Week 1 - Recovering a Sense of Safety

Week 1 - Recovering a sense of safety

Hi Ladies, It was a pleasure to be able to have our first weekly checkin at Filtered Coffee in the Bronx.  As you know some of us are now in other states, out of the country, attending the march in Washington amongst other daily life things but we have made a commitment to keep ourselves and each other on track over the next 12 weeks.  Our commitment is to just do the best we can to unblock our creative self and to share the process and repeat and most importantly to love ourselves through the process and have fun.

Below every weeks blog will be a snapshot of each participants weekly questions and answers so you can join us on our journey.  We invite our participants and viewers to leave comments, ask questions or just share some encouraging words with us.

 

Meet a few of the amazing women who are taking part in this journey.  Megan, Ebonie, Jessica, Jamie, Oreita (on the phone), Meg (who's 16hrs ahead of us)

Meet a few of the amazing women who are taking part in this journey.  Megan, Ebonie, Jessica, Jamie, Oreita (on the phone), Meg (who's 16hrs ahead of us)

 

Week One Tasks/Exercises

There's a lot in each chapter, but I'm going to start with only a few of the tasks/exercises since you already have morning pages and an artist date to set.

  • Identifying core negative beliefs and transforming them. To identify your core negative beliefs, start with positive affirmations. Choose an affirmation such as "I (your name), am a brilliant and prolific writer [painter, potter, poet, or whatever you are]", and write that 10 times in a row. As you do this, listen for the negative "blurts" of your unconscious. Whatever comes up, write it down. Did you hear something like, "you're just kidding yourself!", or "you're not good enough"? Write them all down. Look at the list and find out where your blurts come from. Who in your past said these things to you? Once you've done this, use your Morning Pages to turn the negative blurts to positive affirmations. For example, "You're just kidding yourself" can be turned to "I believe in my talents and my right to share them."
  • Time Travel: "List three old enemies of your creative self-worth". This may be parents, peers, partners, lovers, siblings, other family members, or teachers. Thing back to people who made you feel ashamed or worthless or otherwise negative about your creativity. The author calls these people "your historic monsters". Keep a running list throughout this 12 week process, but for now, identify at least three.
  • Time Travel: "Select and write out one horror story from your monster hall of fame". However long or short it needs to be, write down what happened and details about where you were, who it was, how you felt, etc. "Include whatever rankles you about the incident: 'and then I remember she gave me this real fakey smile and patted my head...'" You can include a sketch of your old "monster" and then "draw a nice red X through it".

Check-In

During our first week check-in we discussed the following:

  1. Briefly introduce yourself. Name, creative outlet of choice, etc.

  2. How many days did you do your artist’s pages and how was the experience?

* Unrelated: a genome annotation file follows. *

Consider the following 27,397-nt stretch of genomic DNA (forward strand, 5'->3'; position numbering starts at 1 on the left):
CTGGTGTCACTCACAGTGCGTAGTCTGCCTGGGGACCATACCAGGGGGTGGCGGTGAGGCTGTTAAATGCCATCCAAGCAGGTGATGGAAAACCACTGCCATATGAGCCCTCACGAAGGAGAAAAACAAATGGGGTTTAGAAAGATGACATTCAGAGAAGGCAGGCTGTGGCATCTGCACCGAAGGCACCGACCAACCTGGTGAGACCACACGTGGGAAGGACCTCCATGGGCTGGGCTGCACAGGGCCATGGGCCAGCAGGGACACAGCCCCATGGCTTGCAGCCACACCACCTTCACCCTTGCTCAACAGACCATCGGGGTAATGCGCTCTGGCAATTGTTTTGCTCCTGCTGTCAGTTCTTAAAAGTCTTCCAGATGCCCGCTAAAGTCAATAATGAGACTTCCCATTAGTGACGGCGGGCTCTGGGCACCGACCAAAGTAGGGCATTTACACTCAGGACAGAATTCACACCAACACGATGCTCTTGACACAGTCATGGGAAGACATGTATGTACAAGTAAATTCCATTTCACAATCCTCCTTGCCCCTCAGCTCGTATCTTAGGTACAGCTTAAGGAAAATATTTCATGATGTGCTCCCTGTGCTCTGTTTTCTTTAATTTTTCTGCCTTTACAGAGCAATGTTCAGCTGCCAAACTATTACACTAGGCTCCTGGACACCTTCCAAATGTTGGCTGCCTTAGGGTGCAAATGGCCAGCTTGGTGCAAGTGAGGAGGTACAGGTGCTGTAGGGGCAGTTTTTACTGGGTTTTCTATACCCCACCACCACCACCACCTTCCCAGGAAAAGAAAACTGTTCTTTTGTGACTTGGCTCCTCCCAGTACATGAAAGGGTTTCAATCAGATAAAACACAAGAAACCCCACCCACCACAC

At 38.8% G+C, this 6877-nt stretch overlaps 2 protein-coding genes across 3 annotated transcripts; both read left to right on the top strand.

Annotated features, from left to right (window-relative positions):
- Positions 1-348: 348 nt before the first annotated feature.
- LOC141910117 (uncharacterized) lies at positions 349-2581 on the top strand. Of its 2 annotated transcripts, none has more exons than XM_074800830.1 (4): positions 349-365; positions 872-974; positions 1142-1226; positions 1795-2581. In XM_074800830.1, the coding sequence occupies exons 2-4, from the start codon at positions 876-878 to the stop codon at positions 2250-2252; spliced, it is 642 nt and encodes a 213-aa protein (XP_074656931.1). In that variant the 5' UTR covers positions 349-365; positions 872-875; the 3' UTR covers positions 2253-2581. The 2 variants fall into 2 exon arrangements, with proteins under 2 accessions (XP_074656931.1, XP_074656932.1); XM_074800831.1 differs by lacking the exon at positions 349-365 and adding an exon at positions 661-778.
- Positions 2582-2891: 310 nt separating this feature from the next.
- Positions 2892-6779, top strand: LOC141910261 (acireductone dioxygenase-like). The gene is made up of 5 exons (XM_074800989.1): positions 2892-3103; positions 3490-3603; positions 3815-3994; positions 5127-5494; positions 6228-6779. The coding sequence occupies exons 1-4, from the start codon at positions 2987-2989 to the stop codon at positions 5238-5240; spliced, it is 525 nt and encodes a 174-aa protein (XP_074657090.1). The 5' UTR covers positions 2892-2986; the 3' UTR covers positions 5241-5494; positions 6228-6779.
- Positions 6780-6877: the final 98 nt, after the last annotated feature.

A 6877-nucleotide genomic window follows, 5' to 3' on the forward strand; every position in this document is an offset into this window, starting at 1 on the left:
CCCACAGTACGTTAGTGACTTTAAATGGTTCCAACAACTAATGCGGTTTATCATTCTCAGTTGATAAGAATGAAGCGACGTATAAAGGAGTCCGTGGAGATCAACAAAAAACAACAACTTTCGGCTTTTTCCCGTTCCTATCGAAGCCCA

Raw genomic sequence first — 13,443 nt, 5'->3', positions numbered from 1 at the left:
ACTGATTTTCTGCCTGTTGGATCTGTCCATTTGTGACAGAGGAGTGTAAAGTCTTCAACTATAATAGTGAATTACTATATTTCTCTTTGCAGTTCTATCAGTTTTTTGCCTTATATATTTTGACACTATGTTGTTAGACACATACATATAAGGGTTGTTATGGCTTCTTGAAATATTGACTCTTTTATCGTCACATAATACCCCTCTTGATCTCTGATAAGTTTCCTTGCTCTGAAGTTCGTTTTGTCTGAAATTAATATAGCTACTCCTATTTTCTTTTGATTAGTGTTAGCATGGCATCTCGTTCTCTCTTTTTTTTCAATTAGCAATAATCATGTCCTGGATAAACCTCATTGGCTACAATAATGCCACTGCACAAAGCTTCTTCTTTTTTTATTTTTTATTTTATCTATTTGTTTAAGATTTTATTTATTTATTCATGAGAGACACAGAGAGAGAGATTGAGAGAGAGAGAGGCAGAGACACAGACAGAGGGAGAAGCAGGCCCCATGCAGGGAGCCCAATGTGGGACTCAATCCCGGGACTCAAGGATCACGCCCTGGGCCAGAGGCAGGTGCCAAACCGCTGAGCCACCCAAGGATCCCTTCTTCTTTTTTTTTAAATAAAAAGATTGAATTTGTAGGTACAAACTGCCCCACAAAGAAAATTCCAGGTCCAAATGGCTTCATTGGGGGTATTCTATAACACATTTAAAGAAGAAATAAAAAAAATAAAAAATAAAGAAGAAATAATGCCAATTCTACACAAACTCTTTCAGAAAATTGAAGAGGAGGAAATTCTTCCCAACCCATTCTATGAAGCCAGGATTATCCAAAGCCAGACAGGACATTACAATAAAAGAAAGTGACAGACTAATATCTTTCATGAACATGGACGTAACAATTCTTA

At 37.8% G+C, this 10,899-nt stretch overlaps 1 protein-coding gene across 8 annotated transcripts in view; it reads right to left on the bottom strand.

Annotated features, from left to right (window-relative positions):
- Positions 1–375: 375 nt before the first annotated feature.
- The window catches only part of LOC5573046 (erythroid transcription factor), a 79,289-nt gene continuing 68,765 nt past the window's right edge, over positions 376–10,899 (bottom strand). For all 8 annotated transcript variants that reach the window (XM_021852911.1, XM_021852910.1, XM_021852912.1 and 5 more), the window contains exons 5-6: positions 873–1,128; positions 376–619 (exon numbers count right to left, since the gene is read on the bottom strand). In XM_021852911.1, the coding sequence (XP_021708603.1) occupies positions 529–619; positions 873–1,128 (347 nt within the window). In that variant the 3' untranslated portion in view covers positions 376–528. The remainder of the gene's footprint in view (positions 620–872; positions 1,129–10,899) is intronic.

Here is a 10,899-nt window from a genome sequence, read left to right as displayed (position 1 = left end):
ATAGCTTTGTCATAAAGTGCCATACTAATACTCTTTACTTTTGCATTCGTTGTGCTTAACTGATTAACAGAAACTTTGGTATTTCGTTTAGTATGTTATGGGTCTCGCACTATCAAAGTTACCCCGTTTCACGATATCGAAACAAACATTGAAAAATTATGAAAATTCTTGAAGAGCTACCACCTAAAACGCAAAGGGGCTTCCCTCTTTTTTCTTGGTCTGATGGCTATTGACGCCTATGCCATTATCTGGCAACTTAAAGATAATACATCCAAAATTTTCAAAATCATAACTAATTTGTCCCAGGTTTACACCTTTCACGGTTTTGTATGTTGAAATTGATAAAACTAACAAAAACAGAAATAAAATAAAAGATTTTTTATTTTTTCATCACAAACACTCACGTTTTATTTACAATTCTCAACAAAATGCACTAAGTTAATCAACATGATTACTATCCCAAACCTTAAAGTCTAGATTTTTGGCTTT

3. What did you do for your Artist’s Date? How did it feel?

  4. Did you do any or all of the tasks this week? Did anything interesting come up that you would like to share with the group?

  5. Were there any other issues this week that you consider significant for your recovery?

  6. Blocks. We are all blocked artists, thats why were here! 

Artist’s Way Contract

I, ___________________, understand that I am undertaking an intensive, guided encounter with my own creativity. I commit myself to the twelve- week duration of the course. I, ___________________, commit to weekly reading, daily morning pages, a weekly artist date, and the fulfilment of each weeks tasks.

I, ___________________, further understand that this course will raise issues and emotions for me to deal with. I, ___________________, commit myself to excellent self-careadequate sleep, proper nutrition, exercise, and pampering for the duration of the course.

______________________________________ (signature)

___________________ (date)

(source: The Artists Way, by Julia Cameron) 

 

Jessica Ozment

Jessica Ozment

Artist’s Way Group – Week 1: Recovering a Sense of Safety
  1. Briefly introduce yourself. Name, creative outlet of choice, etc.

    Hello! Jessica Ozment here. I'm a photographer. I'd like to reestablish a practice of fine art making (I imagine collage and painting combined with photography, perhaps videography?) through the Artist's Way. I'm doing this course in a cyclic way, going from week 8 back to week 1 to be a part of this group. Through this process, I've already made a decision to pursue photography as my profession right now (as opposed to going back to school for a medical tech program). I'm hoping revisiting the course with the support of a group will deepen my confidence in this decision and nurture me as I set out on this path. 
     
  2. How many days did you do your artist’s pages and how was the experience?

    5 of 7 days. Writing often feels like work for me, and most mornings that is exactly how the journaling feels. I do enjoy the feeling afterwards: I am lighter and more open, and a little more focused. 
  3. What did you do for your Artist’s Date? How did it feel?